There are Islamist groups that are not participating in combat operations but are simply “awaiting the post-Assad phase, during which [they intend to] play a pivotal role, and perhaps a confrontational role,” according to a Syrian dissident.
A few weeks ago, the Muslim Brotherhood’s foreign-relations official Malham al-Douroubi revealed the existence of groups in northern Syria operating under Muslim Brotherhood orders. A prominent Syrian dissident said, “The Muslim Brotherhood’s strategy in the north is to organize themselves and prepare combat battalions and develop them without getting involved in major battles, while prodding other forces to fight those battles. The Muslim Brotherhood has established political and military structures similar to that of the Syrian government. Thanks to Turkish security assistance, they now have accurate and complete information about Syria’s political and governmental structure, which the Turks have closely known through the Supreme Syrian-Turkish Ministerial Council.”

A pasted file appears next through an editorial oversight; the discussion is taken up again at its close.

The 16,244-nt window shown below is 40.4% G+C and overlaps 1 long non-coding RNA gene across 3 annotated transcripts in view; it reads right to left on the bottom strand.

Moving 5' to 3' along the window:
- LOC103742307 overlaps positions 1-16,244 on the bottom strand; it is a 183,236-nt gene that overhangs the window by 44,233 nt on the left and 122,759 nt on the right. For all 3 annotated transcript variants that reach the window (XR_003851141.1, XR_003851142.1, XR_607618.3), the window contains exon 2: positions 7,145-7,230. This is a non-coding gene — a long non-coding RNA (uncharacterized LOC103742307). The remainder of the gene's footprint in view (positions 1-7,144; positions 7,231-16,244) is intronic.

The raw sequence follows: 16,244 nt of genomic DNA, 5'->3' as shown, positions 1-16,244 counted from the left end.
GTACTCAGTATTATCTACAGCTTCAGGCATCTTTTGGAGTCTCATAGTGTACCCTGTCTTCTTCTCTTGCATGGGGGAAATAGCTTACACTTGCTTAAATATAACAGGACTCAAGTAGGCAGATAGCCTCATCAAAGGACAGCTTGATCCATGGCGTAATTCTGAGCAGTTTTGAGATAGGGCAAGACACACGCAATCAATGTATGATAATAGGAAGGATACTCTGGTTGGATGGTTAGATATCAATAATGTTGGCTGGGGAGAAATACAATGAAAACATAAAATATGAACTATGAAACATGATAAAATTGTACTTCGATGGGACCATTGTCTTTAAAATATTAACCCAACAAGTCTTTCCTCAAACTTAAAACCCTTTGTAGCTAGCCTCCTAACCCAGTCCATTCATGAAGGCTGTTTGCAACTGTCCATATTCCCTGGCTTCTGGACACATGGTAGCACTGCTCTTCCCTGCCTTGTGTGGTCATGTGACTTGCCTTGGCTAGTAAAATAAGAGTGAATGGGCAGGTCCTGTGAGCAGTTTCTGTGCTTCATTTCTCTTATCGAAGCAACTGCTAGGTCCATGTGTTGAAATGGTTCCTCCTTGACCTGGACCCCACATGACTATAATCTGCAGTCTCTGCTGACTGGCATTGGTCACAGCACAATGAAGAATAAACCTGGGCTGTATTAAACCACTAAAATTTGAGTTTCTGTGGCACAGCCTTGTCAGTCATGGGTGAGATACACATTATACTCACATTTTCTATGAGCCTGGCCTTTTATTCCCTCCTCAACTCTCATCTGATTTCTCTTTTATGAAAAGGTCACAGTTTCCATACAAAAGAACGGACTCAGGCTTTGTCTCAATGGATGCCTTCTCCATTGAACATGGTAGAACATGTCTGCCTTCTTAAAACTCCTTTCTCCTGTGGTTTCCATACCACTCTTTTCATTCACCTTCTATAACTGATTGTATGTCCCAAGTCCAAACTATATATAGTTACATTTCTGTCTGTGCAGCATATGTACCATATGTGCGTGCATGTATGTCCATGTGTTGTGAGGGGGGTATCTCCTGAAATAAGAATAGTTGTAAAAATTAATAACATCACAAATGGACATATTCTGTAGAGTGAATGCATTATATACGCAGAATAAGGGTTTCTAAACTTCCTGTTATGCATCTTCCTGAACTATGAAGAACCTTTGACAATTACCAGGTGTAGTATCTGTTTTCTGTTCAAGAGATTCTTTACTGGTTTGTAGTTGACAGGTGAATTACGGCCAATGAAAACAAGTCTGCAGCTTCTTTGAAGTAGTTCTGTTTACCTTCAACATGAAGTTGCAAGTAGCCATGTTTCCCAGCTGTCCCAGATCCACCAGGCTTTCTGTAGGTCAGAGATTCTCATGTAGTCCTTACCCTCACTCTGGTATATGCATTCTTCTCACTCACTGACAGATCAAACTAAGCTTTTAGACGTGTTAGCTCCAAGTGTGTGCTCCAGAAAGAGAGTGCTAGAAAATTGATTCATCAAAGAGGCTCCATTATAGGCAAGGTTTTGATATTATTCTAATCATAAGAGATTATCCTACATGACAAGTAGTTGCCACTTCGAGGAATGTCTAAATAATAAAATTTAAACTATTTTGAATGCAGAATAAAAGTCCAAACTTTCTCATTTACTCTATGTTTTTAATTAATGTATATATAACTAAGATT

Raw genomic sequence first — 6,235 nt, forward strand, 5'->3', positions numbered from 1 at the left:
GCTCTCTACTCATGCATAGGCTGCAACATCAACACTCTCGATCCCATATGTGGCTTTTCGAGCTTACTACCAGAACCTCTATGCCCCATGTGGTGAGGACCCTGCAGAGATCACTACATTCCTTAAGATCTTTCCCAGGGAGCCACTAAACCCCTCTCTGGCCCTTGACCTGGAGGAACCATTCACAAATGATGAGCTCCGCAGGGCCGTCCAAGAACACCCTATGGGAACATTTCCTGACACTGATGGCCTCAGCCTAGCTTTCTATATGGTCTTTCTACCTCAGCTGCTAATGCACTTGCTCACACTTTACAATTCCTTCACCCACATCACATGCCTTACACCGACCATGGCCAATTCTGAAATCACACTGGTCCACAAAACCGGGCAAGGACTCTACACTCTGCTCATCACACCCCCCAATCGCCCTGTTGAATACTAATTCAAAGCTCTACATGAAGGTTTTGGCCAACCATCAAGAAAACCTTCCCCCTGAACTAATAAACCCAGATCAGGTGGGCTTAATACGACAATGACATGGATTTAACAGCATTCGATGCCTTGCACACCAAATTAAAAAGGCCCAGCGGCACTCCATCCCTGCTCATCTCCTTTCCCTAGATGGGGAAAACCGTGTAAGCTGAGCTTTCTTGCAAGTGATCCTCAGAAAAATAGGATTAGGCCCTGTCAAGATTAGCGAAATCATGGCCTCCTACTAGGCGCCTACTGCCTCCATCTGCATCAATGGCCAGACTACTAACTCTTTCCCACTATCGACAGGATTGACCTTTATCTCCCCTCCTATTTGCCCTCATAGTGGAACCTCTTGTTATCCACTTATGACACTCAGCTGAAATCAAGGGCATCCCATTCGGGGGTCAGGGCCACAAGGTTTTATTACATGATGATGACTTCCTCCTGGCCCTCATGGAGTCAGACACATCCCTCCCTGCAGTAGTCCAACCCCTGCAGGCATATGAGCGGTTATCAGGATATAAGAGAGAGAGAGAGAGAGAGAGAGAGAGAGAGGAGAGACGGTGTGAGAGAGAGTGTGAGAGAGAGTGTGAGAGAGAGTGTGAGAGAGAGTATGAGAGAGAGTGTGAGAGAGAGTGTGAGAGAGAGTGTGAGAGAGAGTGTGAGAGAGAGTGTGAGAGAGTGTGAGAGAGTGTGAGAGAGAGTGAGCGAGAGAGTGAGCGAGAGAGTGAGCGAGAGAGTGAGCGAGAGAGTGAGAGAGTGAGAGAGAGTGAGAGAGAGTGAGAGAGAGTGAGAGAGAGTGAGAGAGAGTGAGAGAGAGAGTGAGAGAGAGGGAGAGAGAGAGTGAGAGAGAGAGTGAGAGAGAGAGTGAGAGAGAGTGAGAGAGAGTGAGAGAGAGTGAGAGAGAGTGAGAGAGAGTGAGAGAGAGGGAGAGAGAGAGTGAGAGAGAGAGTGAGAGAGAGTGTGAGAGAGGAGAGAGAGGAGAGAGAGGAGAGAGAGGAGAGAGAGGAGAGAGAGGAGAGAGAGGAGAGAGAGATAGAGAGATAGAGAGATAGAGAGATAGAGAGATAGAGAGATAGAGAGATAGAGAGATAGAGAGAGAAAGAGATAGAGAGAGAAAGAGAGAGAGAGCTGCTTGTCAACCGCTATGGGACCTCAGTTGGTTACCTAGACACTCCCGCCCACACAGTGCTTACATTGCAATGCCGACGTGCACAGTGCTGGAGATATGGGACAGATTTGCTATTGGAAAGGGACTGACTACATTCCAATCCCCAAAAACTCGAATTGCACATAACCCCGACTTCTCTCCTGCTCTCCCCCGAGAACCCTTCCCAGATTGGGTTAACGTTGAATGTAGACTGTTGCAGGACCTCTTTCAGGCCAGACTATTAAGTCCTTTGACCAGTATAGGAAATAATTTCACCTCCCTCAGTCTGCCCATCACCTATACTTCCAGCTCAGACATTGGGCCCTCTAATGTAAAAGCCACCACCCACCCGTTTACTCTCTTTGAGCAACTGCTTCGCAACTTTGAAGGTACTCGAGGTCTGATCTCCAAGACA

A year and a half after the outbreak of fighting, the Syrian regime is still resisting. Several deadlines predicting its demise have come and gone. According to Sieda, “The regime is living through its final phase, a phase that could take weeks or months because of interactions on the ground ... and also because of the massive aid it is receiving from Russia and Iran. But the regime has lost all legitimacy in front of the world, even though it has not physically collapsed.”
With whom in the regime would he accept to have a dialogue? Sieda answered, “We refuse to talk to those with blood on their hands. As for the rest, whether in the Baath Party, the government or other institutions, they can play a role in Syria’s future. There is no problem with them.”
Read More: http://www.al-monitor.com/pulse/politics/2012/08/the-fragmented-syrian-opposition.html